Tobacco and EH Professionals

Date posted: 
Monday, September 26, 2016 - 10:15
Blog poster: 
Ellen Cornelius
Email of Blog Poster: 
 
What do Environmental Health professionals actually do to control people's exposure to tobacco? Read about my interview with Ashley Frederick, Tobacco Program Manager at the Department of Environmental Health of the City and County of Denver:
 

From an environmental health perspective, how does tobacco harm in more ways than one? (I.e. second and third hand smoke?)

Tobacco smoke does not only harm the consumer, second hand smoke has some very real health impacts on those exposed. According to the CDC, non-users who inhale second hand tobacco smoke may suffer from coronary heart disease, lung cancer and stroke. Children and infants are extremely vulnerable to the impacts of second hand smoke as they can see an increase in ear infections, asthma attacks, and respiratory infections.  

What kinds of activities does the Denver Department of Environmental Health do to reduce exposure of second hand smoke in the community?

The Colorado Clean Indoor Air Act (CCIAA) bans the consumption of tobacco smoke in any indoor location with a few exceptions. The enforcement of this Act is left up to local law enforcement. The Denver Department of Environmental Health receives complaints about violations of the CCIAA at which point we draft a letter to the facility to inform them of the law and how to best comply. When we send the letter to the facility we copy their local city council representative, their local law enforcement district commander, and our partners at Denver Public Health who visit each facility to provide education on the law and how the facility can most effectively comply.

What new policies are being updated in the City of Denver to ensure that tobacco legislation is current with developing technology, trends, and state legislation?

Denver has recently updated two policies. An internal policy, called an Executive Order (XO), was updated to include the use of electronic nicotine delivery systems (ENDS) inside any municipal building, and also extended the distance from all entryways to 25 feet. This means that at any municipal building a tobacco user must go outside to use any device (including e-cigarettes) and must consume 25 feet or further away from any entrance to the building. Additionally, we expanded the definition of tobacco products in our Denver Revised Municipal code so that all tobacco and nicotine products are illegal to sell to minors. They were always illegal to sell to minors, but expanding the definition in our local code allows for our department to expand local enforcement.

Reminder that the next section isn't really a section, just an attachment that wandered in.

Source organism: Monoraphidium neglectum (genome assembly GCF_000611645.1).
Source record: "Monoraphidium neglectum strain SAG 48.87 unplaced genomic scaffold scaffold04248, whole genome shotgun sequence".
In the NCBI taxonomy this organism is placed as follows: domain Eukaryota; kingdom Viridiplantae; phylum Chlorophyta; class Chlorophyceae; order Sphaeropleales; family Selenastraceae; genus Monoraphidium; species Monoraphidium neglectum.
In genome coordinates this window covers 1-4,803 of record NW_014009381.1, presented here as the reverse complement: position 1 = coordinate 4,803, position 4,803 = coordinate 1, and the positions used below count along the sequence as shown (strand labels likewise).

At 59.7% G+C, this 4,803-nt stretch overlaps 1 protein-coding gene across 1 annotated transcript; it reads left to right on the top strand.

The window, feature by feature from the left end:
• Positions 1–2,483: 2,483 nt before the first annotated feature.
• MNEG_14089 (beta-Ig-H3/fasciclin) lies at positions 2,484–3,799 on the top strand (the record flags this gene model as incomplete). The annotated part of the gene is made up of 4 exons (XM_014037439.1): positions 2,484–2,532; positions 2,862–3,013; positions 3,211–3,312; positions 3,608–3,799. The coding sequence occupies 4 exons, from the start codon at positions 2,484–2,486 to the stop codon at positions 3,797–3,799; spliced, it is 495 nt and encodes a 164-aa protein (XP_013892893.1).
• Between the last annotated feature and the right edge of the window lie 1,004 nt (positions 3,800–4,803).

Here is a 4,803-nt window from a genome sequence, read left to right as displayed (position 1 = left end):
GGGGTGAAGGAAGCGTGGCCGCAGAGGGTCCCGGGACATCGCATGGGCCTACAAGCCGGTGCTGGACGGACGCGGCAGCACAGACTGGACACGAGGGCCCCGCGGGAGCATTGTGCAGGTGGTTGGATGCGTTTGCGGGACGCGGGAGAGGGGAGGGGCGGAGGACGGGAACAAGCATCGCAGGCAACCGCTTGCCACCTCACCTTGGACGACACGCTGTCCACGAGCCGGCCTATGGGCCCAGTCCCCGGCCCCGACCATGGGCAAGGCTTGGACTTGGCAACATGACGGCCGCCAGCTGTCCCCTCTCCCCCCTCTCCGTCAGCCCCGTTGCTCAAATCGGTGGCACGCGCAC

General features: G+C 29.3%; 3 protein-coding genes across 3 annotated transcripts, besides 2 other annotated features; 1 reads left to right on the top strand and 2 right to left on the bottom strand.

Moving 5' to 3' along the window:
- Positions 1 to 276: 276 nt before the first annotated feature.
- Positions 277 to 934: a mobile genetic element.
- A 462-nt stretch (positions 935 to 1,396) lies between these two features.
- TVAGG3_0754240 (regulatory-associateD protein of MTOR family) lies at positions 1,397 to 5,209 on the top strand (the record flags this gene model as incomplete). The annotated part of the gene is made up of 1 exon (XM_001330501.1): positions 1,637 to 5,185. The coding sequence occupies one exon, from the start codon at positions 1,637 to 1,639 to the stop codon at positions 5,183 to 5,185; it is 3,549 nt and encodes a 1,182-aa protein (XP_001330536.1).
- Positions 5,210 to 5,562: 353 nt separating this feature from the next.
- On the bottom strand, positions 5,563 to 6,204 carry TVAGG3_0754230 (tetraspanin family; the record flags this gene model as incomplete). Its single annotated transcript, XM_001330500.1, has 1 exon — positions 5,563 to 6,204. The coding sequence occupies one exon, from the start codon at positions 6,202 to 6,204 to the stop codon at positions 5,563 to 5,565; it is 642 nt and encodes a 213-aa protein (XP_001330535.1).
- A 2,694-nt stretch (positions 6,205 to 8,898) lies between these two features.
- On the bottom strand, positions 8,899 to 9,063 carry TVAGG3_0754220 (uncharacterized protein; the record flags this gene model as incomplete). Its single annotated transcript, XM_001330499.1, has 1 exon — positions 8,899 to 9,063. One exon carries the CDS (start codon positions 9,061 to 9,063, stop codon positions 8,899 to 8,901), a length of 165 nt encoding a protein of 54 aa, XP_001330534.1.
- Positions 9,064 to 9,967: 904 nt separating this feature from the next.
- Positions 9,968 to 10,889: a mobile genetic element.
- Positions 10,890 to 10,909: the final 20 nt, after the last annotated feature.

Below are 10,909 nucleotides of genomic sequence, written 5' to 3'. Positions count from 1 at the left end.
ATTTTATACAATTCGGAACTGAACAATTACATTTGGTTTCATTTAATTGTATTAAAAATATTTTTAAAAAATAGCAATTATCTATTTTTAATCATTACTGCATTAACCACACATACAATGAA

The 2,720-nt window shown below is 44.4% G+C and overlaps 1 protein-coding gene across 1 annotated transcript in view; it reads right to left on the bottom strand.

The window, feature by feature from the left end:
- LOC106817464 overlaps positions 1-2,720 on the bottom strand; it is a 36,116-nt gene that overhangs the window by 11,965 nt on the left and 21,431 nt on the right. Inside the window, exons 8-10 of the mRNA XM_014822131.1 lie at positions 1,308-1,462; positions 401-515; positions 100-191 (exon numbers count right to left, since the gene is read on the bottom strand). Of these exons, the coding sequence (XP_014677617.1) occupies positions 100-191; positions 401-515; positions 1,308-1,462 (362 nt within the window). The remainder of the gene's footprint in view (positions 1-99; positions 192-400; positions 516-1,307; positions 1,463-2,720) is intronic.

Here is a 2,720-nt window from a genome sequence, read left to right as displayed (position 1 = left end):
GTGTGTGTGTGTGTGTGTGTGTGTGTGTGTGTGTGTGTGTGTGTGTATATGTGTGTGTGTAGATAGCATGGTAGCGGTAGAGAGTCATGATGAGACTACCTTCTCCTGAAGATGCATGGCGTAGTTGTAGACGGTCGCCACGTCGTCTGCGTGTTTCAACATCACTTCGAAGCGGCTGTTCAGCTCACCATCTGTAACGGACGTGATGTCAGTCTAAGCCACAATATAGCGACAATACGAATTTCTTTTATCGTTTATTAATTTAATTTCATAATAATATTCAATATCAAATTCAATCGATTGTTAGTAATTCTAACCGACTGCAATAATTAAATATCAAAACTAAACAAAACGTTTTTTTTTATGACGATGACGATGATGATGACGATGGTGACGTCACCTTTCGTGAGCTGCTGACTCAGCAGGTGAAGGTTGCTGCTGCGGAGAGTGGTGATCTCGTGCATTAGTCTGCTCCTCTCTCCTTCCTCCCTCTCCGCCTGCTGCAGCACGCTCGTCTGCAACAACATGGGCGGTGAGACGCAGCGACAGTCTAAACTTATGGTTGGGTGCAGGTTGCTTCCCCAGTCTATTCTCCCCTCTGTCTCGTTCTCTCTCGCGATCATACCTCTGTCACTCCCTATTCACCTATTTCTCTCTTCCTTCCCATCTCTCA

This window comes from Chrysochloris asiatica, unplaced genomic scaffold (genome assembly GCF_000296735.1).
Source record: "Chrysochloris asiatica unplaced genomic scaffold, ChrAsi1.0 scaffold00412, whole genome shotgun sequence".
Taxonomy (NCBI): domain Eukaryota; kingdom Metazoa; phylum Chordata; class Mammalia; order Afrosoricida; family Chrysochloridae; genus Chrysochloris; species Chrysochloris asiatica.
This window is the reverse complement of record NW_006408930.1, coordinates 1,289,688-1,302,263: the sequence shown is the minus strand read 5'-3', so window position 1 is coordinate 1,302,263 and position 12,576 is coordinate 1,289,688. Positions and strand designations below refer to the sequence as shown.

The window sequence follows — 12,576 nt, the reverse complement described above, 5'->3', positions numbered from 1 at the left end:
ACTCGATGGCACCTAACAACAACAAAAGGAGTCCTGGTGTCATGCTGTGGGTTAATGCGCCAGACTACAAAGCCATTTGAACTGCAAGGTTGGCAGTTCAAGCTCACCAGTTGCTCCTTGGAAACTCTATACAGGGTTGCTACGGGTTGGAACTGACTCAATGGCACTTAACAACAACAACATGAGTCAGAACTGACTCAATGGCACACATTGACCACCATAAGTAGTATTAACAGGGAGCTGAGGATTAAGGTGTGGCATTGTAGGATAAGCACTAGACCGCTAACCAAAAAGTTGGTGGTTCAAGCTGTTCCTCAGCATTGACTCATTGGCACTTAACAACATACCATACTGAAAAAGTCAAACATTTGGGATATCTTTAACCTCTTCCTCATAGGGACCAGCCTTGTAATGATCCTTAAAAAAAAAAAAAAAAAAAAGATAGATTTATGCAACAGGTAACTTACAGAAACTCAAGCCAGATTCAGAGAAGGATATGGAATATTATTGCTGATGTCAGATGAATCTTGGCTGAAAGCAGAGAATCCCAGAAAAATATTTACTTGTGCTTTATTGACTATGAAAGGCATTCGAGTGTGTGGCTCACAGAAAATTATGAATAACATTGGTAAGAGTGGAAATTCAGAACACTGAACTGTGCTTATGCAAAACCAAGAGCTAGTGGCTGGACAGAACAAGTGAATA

How does the Denver Department of Environmental Health educate the public on the risks of tobacco exposure?

Denver Department of Environmental Health is launching an education campaign about the harms of tobacco smoke, and the laws that govern the industry. We will provide education to all tobacco retailers in Denver on the harms of use and how they can help prevent initiation among Denver youth. We also partner closely with Denver Public Health, a department of the Denver Health and Hospital Authority, to provide public education. Denver Public Health has proven to be a great partner in educating the public on the risks of tobacco use, especially among youth.

In light of World Environmental Health Day on September 26th, 2016, what does environmental health mean to you and why is it important?

Environmental Health means that our built environment has a large impact on our public’s health; thus we have a responsibility to care for our environment so that we can all live a healthy life regardless of where we build our home. I think everyone deserves to breathe clean air, drink clean water, and enjoy beautiful green spaces so that they can live their best life without worrying about their basic needs.

Learn more about the health effects of second and third hand smoke and what other environmental health professionals do to keep their communities safe from the harms of tobacco

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Editor's Note: The opinions expressed here are those of the author. They do not reflect NEHA policy, endorsement, or action, and NEHA does not verify the accuracy or science of the contents of the blog.  

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